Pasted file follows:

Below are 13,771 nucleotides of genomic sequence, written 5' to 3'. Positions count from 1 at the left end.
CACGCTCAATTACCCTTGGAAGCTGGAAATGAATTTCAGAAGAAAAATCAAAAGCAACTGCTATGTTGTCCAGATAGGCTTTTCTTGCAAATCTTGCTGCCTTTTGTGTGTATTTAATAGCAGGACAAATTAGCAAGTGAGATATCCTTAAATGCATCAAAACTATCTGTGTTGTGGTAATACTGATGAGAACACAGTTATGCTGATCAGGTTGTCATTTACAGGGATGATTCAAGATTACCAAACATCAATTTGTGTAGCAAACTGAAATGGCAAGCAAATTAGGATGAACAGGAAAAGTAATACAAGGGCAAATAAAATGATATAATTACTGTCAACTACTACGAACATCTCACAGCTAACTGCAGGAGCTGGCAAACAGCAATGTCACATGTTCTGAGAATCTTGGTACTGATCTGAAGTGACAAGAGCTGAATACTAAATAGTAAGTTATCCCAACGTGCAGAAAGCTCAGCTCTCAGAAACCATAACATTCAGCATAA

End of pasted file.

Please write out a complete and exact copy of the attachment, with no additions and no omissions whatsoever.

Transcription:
Below are 13,771 nucleotides of genomic sequence, written 5' to 3'. Positions count from 1 at the left end.
CACGCTCAATTACCCTTGGAAGCTGGAAATGAATTTCAGAAGAAAAATCAAAAGCAACTGCTATGTTGTCCAGATAGGCTTTTCTTGCAAATCTTGCTGCCTTTTGTGTGTATTTAATAGCAGGACAAATTAGCAAGTGAGATATCCTTAAATGCATCAAAACTATCTGTGTTGTGGTAATACTGATGAGAACACAGTTATGCTGATCAGGTTGTCATTTACAGGGATGATTCAAGATTACCAAACATCAATTTGTGTAGCAAACTGAAATGGCAAGCAAATTAGGATGAACAGGAAAAGTAATACAAGGGCAAATAAAATGATATAATTACTGTCAACTACTACGAACATCTCACAGCTAACTGCAGGAGCTGGCAAACAGCAATGTCACATGTTCTGAGAATCTTGGTACTGATCTGAAGTGACAAGAGCTGAATACTAAATAGTAAGTTATCCCAACGTGCAGAAAGCTCAGCTCTCAGAAACCATAACATTCAGCATAA